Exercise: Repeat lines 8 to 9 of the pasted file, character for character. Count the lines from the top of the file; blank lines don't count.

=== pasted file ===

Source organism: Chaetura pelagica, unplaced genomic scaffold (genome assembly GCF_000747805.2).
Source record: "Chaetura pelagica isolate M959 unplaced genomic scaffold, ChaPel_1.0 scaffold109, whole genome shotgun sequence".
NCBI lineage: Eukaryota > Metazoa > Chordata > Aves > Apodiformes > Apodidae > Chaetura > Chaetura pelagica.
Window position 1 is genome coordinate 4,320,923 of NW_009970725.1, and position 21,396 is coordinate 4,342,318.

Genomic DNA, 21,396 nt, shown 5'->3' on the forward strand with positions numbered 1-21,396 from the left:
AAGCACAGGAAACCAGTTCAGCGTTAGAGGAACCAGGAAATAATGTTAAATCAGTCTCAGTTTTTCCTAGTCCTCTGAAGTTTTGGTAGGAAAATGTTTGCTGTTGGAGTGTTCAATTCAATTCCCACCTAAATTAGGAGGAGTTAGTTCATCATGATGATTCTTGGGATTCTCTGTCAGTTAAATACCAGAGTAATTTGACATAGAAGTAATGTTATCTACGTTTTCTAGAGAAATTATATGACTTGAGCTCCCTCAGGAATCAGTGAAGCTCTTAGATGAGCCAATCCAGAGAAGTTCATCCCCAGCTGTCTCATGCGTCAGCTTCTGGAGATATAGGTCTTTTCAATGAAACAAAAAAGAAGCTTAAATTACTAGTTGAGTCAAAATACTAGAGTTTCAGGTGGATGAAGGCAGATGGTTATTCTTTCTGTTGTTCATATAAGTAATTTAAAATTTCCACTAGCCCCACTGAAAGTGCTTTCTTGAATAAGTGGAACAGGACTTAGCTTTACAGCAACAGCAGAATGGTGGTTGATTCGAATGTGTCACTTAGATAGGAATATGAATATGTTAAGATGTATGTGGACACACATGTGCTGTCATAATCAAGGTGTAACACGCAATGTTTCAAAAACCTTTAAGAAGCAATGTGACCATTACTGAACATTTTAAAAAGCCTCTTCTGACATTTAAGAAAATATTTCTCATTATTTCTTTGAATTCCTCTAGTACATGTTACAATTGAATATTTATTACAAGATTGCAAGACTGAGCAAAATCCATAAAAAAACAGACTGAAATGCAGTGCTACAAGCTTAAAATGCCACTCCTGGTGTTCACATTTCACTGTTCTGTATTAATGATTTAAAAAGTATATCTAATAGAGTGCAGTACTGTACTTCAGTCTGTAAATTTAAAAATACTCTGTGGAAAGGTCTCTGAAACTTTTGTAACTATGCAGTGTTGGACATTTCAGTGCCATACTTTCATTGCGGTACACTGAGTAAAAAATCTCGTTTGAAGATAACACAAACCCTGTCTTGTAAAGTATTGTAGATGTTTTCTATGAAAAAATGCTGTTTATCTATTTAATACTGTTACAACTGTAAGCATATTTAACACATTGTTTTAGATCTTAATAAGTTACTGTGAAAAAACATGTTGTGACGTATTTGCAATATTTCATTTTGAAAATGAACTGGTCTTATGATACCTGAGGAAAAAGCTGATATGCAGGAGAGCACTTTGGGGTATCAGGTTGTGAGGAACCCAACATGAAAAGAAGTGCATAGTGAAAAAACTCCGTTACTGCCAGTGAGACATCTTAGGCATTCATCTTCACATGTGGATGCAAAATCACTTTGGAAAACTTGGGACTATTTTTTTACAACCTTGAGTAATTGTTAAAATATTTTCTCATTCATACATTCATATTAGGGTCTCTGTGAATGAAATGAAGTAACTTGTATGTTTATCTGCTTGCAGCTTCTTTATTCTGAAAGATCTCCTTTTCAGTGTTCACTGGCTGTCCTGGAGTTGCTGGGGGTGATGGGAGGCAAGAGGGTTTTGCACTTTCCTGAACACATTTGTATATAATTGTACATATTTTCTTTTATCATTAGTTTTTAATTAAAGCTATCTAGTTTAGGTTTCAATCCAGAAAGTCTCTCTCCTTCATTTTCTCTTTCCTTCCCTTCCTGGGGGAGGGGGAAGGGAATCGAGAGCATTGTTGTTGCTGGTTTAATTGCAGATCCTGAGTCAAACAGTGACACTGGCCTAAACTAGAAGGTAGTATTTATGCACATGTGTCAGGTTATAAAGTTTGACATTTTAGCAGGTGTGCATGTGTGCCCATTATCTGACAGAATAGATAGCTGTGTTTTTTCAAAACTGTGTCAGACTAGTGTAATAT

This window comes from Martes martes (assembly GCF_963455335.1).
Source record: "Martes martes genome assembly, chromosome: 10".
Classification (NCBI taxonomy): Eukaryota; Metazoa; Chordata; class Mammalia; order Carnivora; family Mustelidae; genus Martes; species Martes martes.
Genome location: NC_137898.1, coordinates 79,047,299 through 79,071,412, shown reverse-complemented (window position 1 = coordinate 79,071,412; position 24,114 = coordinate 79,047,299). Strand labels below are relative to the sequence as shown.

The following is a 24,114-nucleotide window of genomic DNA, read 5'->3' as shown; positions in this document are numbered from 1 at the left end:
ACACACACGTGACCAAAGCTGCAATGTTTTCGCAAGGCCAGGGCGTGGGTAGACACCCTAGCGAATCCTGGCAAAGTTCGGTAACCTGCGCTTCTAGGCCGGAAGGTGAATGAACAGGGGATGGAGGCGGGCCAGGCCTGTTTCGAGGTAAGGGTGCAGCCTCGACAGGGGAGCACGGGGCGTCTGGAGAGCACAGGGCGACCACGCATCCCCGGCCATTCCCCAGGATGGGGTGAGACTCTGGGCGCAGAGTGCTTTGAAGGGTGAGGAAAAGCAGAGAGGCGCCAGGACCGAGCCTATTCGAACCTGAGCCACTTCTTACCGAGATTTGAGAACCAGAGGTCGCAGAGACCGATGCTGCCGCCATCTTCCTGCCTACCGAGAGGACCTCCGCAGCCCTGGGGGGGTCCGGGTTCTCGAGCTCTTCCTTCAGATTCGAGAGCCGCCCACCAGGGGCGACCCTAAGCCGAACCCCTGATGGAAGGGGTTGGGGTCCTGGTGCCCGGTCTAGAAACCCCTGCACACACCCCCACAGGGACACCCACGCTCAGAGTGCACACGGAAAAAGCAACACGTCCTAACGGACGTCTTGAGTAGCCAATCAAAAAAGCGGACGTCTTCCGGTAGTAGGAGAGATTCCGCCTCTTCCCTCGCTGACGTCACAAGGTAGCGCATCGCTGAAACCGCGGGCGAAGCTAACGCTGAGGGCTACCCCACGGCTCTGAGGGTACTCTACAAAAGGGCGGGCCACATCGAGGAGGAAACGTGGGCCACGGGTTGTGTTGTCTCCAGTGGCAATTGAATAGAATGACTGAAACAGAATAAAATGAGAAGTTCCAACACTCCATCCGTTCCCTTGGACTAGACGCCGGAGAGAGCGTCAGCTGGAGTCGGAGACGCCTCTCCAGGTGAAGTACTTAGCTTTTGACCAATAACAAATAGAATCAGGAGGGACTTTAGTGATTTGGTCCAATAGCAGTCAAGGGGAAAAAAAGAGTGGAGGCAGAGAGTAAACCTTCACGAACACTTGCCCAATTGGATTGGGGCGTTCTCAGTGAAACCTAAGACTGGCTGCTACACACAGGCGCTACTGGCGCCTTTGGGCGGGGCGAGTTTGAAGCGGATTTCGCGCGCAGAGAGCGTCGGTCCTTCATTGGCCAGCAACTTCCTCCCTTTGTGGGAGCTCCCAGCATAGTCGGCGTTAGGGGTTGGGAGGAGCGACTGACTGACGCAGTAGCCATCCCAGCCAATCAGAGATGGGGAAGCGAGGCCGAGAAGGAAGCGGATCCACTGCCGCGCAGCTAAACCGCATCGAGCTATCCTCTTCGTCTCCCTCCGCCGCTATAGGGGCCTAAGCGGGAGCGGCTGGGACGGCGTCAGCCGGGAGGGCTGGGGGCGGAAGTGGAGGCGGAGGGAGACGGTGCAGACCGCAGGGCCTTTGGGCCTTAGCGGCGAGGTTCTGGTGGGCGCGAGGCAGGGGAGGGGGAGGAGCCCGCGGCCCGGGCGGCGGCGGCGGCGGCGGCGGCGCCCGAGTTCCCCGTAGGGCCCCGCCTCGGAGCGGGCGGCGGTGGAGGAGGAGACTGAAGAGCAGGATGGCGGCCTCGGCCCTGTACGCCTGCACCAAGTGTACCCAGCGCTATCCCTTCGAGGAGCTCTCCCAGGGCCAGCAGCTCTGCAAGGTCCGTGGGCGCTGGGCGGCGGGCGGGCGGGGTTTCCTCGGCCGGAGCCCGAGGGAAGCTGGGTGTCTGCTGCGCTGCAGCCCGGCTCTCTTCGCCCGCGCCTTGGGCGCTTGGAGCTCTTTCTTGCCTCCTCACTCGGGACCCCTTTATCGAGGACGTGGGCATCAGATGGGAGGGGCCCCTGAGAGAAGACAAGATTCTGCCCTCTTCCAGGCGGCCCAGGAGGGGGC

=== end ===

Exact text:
Source record: "Martes martes genome assembly, chromosome: 10".
Classification (NCBI taxonomy): Eukaryota; Metazoa; Chordata; class Mammalia; order Carnivora; family Mustelidae; genus Martes; species Martes martes.